The name Kathleen Casey-Kirschling likely doesn’t ring any bells with the majority of Americans. She holds the singular honor of being the nation’s very first baby boomer, born one minute after midnight on January 1, 1946 in Philadelphia celebrating her 65thbirthday on New Year’s Day.
A retired teacher, Casey-Kirschling is the first of approximately 78 million baby boomers who will begin collecting Social Security and Medicare benefits over the next 20 years.
The Pew Research Center reports that approximately 10,000 baby boomers turn 65 every day. Baby boomers, who were born between 1946 and 1965, are celebrating their 65th birthdays between 2011 and 2030.
Despite a recent Pew survey that found baby boomers feel more downbeat than other generations about their future, Casey-Kirschling is taking a positive approach. “I’m OK with knowing that I don’t know what tomorrow will bring,” she said. “I’m going to live for today. And I’m thankful that I could live for today, and I am healthy.” Casey-Kirschling retired at 60 and began taking her Social Security benefits at age 62.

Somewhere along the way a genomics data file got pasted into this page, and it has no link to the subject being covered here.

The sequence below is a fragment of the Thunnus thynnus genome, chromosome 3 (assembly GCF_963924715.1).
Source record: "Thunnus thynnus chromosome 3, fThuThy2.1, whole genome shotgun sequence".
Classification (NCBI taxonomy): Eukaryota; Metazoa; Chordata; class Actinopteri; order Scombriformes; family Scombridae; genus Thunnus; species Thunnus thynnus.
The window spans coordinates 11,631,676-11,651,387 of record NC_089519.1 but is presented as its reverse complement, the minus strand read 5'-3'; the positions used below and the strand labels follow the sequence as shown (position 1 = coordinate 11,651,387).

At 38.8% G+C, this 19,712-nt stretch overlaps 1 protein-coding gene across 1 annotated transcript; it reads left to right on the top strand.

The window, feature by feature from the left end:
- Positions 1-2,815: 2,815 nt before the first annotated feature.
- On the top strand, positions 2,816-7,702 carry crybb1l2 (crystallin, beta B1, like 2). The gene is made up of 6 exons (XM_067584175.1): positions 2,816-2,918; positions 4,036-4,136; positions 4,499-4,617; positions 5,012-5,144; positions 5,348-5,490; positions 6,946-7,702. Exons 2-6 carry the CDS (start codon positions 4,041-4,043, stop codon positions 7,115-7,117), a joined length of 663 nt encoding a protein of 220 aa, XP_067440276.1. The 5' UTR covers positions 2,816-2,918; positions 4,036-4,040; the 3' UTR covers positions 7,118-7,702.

In an interview with AARP at the time of her retirement, she said “I don’t work compulsively anymore. My priorities are now family and friends, and if something’s not fun, I don’t want any part of it.” Today, the New Jersey resident works part-time, travels with her husband, and spends time with her children and grandchildren.
Because Casey-Kirschling opted to start collecting Social Security at age 62, she receives only about 75 percent of the total amount for which she was eligible –approximately $240 less per month. If Casey-Kirschling had waited until her 66th birthday, she would have received full benefits; at age 70 she would have received 135 percent of full benefits.
Article Courtesy of: www.Altergroup.com